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How ‘Silicon Valley’ keeps the show true to the real-life tech world

Images; “Silicon Valley”/HBO

You may not have picked up on the connection between gangsta
rap and tech-savvy comedy “Silicon Valley,” but it’s there.

Something “Silicon Valley” creator Mike Judge reportedly heard the rap pioneer and former
NWA member Dr. Dre say became a running mantra on the HBO show.

“We really do pride ourselves on trying to get it right,”
“Silicon Valley” executive producer Clay Tarver told Business
Insider while promoting the new release of season three on DVD
and Blu-ray.

“We spend a lot of time on research,” Tarver said. “Mike
Judge always references this Dr. Dre quote: ‘If it plays in the
hood, it will play everywhere.’ And that was sort of the idea. If
we get it right for the people who know, I think everyone else —
even if they don’t get every reference or dog whistle — they’ll
sense some authenticity here.”

Staying true to that philosophy
served the show well. “Silicon Valley” is often lauded by tech
pros for getting the details of the industry right — from
what people wear to the tricks of the trade and spoofing the valley’s biggest players.

“The truth is almost any of the details that we have here
in the show, the real ones are always more interesting than
something we could make up,” Tarver said.

The show, which returns for its fourth season on April
, goes to great lengths to preserve its authenticity,
including through its research team. In many cases, it’s that
team’s job to temper the dreams of the writers and producers with
actual examples in the real world.

“We have a really heavy research team that does a great
job,” Tarver said. “

We’ll have an idea of maybe what
we’re looking for. They’ll go and research it and they come back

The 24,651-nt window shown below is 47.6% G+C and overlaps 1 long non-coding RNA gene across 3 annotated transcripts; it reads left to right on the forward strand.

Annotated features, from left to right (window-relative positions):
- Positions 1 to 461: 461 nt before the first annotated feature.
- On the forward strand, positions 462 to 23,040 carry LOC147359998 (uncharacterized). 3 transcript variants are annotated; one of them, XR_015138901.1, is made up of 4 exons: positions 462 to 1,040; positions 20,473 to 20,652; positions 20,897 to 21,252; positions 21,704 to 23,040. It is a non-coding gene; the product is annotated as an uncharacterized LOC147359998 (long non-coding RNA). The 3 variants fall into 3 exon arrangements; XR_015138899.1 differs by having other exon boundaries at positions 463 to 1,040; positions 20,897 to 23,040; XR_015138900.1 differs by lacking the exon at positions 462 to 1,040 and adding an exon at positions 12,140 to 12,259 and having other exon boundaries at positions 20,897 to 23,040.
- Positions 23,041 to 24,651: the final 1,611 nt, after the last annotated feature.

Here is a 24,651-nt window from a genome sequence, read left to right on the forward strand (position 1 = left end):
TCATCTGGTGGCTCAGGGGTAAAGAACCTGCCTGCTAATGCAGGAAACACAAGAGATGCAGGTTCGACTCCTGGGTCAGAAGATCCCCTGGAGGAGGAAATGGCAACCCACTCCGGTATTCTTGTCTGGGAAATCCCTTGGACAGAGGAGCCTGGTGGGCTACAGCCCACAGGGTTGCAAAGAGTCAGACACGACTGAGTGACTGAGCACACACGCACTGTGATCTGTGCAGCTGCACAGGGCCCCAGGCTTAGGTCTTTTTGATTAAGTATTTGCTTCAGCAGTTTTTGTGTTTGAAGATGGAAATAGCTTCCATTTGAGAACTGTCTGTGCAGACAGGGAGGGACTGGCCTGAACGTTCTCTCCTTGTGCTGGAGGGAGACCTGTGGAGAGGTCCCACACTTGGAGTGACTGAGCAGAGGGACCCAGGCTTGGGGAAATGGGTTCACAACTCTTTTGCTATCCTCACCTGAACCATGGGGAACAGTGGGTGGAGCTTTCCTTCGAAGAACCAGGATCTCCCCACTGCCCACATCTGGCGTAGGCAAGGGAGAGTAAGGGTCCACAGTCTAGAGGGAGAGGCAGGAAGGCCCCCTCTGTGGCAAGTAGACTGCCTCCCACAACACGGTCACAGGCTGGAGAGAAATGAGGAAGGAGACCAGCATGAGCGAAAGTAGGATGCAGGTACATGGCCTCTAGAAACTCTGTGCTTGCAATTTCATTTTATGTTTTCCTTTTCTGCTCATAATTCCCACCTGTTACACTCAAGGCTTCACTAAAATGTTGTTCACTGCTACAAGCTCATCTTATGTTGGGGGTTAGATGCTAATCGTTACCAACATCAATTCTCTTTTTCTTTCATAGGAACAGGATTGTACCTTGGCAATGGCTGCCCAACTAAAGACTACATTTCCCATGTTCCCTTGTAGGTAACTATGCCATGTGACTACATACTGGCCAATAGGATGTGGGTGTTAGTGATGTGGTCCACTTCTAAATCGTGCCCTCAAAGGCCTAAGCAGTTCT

with, ‘How about this?’ And it’s a little different than what we
were thinking, but almost always, as I said, the real thing is
more interesting than something a bunch of writers can make

The show will also bring on consultants who are actually
experiencing what’s happening on the show. On the third season,
for example, Pied Piper was finally ready to offer its
data-compression system to the market. In order to make that
launch as realistic as possible, the show brought on the creator
real-life startup Simplivity, which makes a
very similar hardware box for businesses.

“We really wanted to know what it’s like for a small
company when it goes from being in a house into an office,”
Tarver said. “For example, we talked to a bunch of companies and
they were like, ‘Oh, well, the first thing is there would be a
bunch of sales guys nobody knows.’ And, of course, we put that

Yet despite all the planning and research, the tech
industry moves at lightning speed. It can be tough for a show
with a long production cycle to keep up. So, the show’s
authenticity has also benefited from a little luck.

“It’s brutal,” Tarver told us of the industry’s breakneck
pace. “Something will be in the news, and everyone will be like,
‘That should be on your show!’ But if you think about it, we
start writing in June, start shooting in October, and the thing
doesn’t air until April. So it could be both your friend and your
enemy. We’ve really been lucky, because a lot of things we’ve
touched on we feel like they’ve unfolded in the real world in a
nice way.”

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